RLST 26101 – Buddhism (undergrads only)

This course will survey central features of the Buddhist traditions in South, Central, and East Asia, over its roughly 2500-year history. Attention will be paid to the variety of disciplinary orientations (historical, philological, anthropological, sociological, economic, archaeological, philosophical) that may be taken to illuminate various aspects of the traditions. Consideration will also be given to the globalization of Buddhism since the late nineteenth century, and the concurrent rise of distinctive Buddhist responses to modernity and the modern/academic study of Buddhism. Christian Wedemeyer

Winter 2022

HREL 38219 – Understanding Buddhism through Meditation

Meditation is one of core practices in Buddhism and it has now become popularized worldwide. This course studies succinct theories and systematic practices of Buddhist meditation based on both Theravada and Mahayana texts and traditions. In general, the course is divided into 4 parts. 1. Theories and practices of meditation in Pali texts and Theravada tradition—we examine idea and practice of Samadha and Vipassana mainly based on the Satipatthana Sutta and Visuddhimagga; 2. Chinese Texts and Chan/Zen Buddhism—Mohe Zhiguan (摩訶止觀)—The Great Concentration and Contemplation, and the Platform Sutra, two of the most important texts in Chinese Buddhism will be read and discussed; the influence of Daoist meditation such as breathing technique on Buddhism will be examined to show how Buddhist practice of meditation underwent the process of sinicization; 3. Scientific studies and understanding of Buddhist meditation, and dialogue between Buddhist meditation and science—we read and discuss research papers and experimental reports on mediation practice by modern scholars through neuroscience and psychotherapy in the West. A special attention is paid to the discussion on the Western derivatives of Buddhist meditation for different purposes other than the final enlightenment of Buddhism, and on arising of variety of meditation practices such as Mindfulness-Based Stress Reduction (MBSR), Mindfulness-Based Cognitive Therapy (MBCT), Loving-Kindness Meditation (LKM), Cognitively-Based Compassion Training (CBCT), Compassion Cultivation Training (CCT). And 4. Meditation session—the course instructor or meditation masters will provide instructions for students to practice meditation based on theories and methods discussed in the class and through readings. Having completed the course, students are expected to grasp not only the fundamental idea but also basic techniques of Buddhist meditation either for their physical relaxation or mental development. PQ: Some basic knowledge of Buddhism recommended. Yu Xue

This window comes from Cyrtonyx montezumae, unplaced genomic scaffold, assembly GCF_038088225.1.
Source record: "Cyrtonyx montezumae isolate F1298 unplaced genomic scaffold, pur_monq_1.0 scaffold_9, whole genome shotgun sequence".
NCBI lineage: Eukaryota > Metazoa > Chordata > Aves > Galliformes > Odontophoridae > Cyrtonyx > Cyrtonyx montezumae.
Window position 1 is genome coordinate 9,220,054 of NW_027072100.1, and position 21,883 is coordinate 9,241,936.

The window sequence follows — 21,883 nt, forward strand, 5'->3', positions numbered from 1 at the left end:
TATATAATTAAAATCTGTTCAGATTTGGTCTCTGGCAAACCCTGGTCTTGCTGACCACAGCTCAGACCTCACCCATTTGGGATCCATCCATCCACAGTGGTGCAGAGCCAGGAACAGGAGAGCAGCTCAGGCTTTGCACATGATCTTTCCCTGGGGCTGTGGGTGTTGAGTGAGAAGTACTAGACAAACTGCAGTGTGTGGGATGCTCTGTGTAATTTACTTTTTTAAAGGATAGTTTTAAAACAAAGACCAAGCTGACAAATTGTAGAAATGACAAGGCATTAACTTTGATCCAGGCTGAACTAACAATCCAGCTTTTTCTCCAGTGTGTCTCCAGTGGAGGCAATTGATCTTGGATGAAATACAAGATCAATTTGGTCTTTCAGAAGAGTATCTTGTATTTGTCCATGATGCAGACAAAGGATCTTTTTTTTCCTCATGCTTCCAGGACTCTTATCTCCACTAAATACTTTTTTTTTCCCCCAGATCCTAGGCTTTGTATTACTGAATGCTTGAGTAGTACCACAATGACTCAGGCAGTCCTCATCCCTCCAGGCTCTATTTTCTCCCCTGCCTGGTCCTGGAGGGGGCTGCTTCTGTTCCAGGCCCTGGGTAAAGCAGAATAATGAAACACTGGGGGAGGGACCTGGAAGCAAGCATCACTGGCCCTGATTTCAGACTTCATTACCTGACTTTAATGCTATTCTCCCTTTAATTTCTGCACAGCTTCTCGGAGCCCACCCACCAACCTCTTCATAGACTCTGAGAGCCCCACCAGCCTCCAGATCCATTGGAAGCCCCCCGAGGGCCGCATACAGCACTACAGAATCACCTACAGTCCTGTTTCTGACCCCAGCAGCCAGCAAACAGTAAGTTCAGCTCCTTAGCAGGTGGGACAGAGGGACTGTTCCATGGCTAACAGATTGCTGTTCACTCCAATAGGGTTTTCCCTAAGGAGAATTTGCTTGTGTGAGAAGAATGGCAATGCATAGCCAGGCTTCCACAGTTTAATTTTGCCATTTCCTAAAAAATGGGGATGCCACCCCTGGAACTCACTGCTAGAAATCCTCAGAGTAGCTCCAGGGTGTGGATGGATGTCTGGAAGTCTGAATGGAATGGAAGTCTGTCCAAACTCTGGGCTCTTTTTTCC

RETH 59903 – Modern Indian Political and Legal Thought

India has made important contributions to political and legal thought, most of which are too little-known in the West.  These contributions draw on ancient traditions, Hindu and Buddhist, but transform them, often radically, to fit the needs of an anti-imperial nation aspiring to inclusiveness and equality.  We will study the thought of Rabindranath Tagore (Nationalism, The Religion of Man, selected literary works); Mohandas Gandhi (Hind Swaraj (Indian Self-Rule), Autobiography, and selected speeches); B. R. Ambedkar, the chief architect of the Indian Constitution (The Annihilation of Caste, The Buddha and his Dhamma, and selected speeches and interventions in the Constituent Assembly); and, most recently, Amartya Sen, whose The Idea of Justice is rooted, as he describes, both in ancient Indian traditions and in the thought of Tagore. Course Note: Students not from Law or Philosophy need instructor’s permission.  Undergraduates are not eligible. Martha Nussbaum

RLST 23905 – Is Buddhism a Religion? (undergrads only)

One often hears it said that Buddhism is not a religion, it is (e.g.) a “mind science,” or perhaps a therapy, or a philosophical way of life, etc. What would it mean, though, to say either that Buddhism is or is not a “religion”? Why does the answer matter, and (more significantly) to whom does it matter? And why is the question familiarly asked only of Buddhism? The latter question turns out to involve a great many historical developments involving colonialism and empire, power and representation, science and religion, tradition and conversion, and the life of a 2,500-year-old tradition in the modern and postmodern worlds. Engaging something of this history, this course will explore the origins and function of the “Buddhism isn’t a religion” meme, in light of the more general questions of what “religion” is anyway, and of the difference it makes who says so. Daniel Arnold

RLST 26160 – Art and Religion in South Asia (undergrads only)